Kant pointed out three drawbacks of such attempts to pull a Christian rabbit out of a celestial hat. First, much of the apparent harmony of nature follows necessarily from the laws of matter; so any Being offering further 'counsel and dominion', is....redundant...Secondly, seeing nature primarily in terms of the purposes of an intelligent being can make scientific inquiry might point to a Master-Craftsman who has organized pre-existing matter, but it cannot reach further...” p. 205

Christianity embraces natural law and the development of nature as proof of a divine essence, and far from making people lazy, it was only in Christian Europe that the principles of scientific inquiry were implemented and developed. Nowhere else in history do they make an appearance. the seventeenth century, William Harvey [a practising Christian] attributed his discovery of the circulation of the blood to his belief in the intelligent design of the human body....[his] hunch paid off, so the Master-Craftsman with his rational designs has had his uses, even if he is in fact non-existent.” [p. 217]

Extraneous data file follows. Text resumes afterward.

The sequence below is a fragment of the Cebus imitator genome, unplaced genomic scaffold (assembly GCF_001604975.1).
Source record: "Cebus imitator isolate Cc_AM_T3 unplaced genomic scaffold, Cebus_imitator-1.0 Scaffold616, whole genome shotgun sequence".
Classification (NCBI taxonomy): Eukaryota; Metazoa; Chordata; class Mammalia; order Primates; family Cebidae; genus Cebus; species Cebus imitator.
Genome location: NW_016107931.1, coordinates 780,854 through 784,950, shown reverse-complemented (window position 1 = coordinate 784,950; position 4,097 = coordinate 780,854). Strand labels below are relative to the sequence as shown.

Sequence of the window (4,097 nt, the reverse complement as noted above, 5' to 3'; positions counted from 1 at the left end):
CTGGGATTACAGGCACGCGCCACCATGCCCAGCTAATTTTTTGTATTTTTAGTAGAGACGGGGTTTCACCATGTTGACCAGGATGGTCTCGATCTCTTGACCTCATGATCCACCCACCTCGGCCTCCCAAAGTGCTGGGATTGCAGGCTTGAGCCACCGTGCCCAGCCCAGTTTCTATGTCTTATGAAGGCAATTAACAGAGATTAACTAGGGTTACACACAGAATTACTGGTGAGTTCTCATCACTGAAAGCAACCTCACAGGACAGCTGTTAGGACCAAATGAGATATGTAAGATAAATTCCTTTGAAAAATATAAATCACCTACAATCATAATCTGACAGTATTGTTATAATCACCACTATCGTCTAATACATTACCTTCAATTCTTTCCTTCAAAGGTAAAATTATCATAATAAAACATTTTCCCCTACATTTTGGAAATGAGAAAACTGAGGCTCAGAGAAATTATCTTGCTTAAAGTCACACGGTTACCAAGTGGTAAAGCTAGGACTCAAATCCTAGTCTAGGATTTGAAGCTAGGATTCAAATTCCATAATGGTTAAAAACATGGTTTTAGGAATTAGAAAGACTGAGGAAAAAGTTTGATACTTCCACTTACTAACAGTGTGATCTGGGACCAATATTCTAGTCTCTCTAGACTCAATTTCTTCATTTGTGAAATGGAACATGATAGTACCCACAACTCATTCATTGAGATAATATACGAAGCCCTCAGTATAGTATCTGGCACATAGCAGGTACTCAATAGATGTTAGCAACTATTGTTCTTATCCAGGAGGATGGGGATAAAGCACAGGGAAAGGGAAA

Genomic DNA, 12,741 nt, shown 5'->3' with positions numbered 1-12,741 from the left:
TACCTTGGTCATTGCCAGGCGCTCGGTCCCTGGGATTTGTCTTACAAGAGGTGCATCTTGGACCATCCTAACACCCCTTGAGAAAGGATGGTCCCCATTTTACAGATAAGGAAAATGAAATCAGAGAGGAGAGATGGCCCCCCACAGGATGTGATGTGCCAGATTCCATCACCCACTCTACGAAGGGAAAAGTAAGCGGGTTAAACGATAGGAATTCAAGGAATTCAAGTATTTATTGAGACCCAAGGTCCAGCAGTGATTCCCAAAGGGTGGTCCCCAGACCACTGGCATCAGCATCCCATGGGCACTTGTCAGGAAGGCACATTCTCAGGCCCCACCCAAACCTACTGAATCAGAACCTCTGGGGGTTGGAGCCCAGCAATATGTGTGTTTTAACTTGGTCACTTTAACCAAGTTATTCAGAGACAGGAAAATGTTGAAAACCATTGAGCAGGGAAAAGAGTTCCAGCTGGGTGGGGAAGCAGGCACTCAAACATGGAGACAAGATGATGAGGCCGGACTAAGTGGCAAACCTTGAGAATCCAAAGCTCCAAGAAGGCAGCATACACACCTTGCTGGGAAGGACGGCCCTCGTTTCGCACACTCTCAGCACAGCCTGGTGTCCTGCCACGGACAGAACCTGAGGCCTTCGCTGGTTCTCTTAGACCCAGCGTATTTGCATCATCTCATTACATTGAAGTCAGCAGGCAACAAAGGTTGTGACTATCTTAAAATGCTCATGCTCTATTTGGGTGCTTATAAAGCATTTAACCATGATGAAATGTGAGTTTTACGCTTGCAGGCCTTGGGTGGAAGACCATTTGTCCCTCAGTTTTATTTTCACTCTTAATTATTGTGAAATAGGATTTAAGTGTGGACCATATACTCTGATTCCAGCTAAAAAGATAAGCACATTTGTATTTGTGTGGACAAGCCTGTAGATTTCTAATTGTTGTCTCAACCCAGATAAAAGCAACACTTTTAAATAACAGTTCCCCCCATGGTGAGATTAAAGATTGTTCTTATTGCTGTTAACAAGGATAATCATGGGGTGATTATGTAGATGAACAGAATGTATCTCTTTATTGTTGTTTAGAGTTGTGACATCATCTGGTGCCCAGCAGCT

And what have the 'evolutionists' ever discovered in the areas of science, math and medicine ? And on what authority and with what proof do we know that Harvey's inspiration does not exist? Gottlieb's musings and his hatred of anything opposed to the cult of science?

Darwinian natural selection does indeed show how it is unnecessary to postulate any sort of God, or occult mechanism...” p. 235

Christianity is not occult but rational. Faith can only be achieved by applying reason. Scientism requires blind faith. Gottlieb must surely know that huge gaps exist in Darwin's theory, a fact borne out by Darwin himself who said that his findings were contradicted in part by the geological record. His theory also does not answer the origin of life question, something that science has no explanation for, unless you believe that dead matter springs into life-matter.